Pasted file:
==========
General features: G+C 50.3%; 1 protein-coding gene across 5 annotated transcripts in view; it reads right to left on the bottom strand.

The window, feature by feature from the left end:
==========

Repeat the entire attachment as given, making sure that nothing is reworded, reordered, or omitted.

General features: G+C 50.3%; 1 protein-coding gene across 5 annotated transcripts in view; it reads right to left on the bottom strand.

The window, feature by feature from the left end: